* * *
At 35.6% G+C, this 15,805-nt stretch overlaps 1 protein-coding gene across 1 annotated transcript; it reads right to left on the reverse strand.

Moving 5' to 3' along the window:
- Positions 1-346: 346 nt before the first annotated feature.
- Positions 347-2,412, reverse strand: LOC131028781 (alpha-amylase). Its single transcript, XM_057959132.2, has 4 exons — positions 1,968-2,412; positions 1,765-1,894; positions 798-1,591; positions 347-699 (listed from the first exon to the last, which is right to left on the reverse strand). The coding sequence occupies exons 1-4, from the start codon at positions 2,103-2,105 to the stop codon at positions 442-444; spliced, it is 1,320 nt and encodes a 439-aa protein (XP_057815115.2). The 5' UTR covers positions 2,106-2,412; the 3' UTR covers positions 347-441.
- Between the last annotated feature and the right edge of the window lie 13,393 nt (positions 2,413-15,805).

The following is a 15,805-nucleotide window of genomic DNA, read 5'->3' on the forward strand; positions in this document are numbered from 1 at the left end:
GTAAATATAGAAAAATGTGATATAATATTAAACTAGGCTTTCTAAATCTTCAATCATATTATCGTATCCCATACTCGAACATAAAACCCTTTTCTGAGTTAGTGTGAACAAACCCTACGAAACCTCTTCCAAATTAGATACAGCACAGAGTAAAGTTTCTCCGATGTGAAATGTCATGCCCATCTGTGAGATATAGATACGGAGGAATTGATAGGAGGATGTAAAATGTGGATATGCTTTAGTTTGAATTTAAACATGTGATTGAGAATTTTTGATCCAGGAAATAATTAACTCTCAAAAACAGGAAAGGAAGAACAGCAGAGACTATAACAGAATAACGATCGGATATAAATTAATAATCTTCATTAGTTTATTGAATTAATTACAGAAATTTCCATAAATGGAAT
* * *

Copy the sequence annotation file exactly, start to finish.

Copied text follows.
At 35.6% G+C, this 15,805-nt stretch overlaps 1 protein-coding gene across 1 annotated transcript; it reads right to left on the reverse strand.

Moving 5' to 3' along the window:
- Positions 1-346: 346 nt before the first annotated feature.
- Positions 347-2,412, reverse strand: LOC131028781 (alpha-amylase). Its single transcript, XM_057959132.2, has 4 exons — positions 1,968-2,412; positions 1,765-1,894; positions 798-1,591; positions 347-699 (listed from the first exon to the last, which is right to left on the reverse strand). The coding sequence occupies exons 1-4, from the start codon at positions 2,103-2,105 to the stop codon at positions 442-444; spliced, it is 1,320 nt and encodes a 439-aa protein (XP_057815115.2). The 5' UTR covers positions 2,106-2,412; the 3' UTR covers positions 347-441.
- Between the last annotated feature and the right edge of the window lie 13,393 nt (positions 2,413-15,805).

The following is a 15,805-nucleotide window of genomic DNA, read 5'->3' on the forward strand; positions in this document are numbered from 1 at the left end:
GTAAATATAGAAAAATGTGATATAATATTAAACTAGGCTTTCTAAATCTTCAATCATATTATCGTATCCCATACTCGAACATAAAACCCTTTTCTGAGTTAGTGTGAACAAACCCTACGAAACCTCTTCCAAATTAGATACAGCACAGAGTAAAGTTTCTCCGATGTGAAATGTCATGCCCATCTGTGAGATATAGATACGGAGGAATTGATAGGAGGATGTAAAATGTGGATATGCTTTAGTTTGAATTTAAACATGTGATTGAGAATTTTTGATCCAGGAAATAATTAACTCTCAAAAACAGGAAAGGAAGAACAGCAGAGACTATAACAGAATAACGATCGGATATAAATTAATAATCTTCATTAGTTTATTGAATTAATTACAGAAATTTCCATAAATGGAAT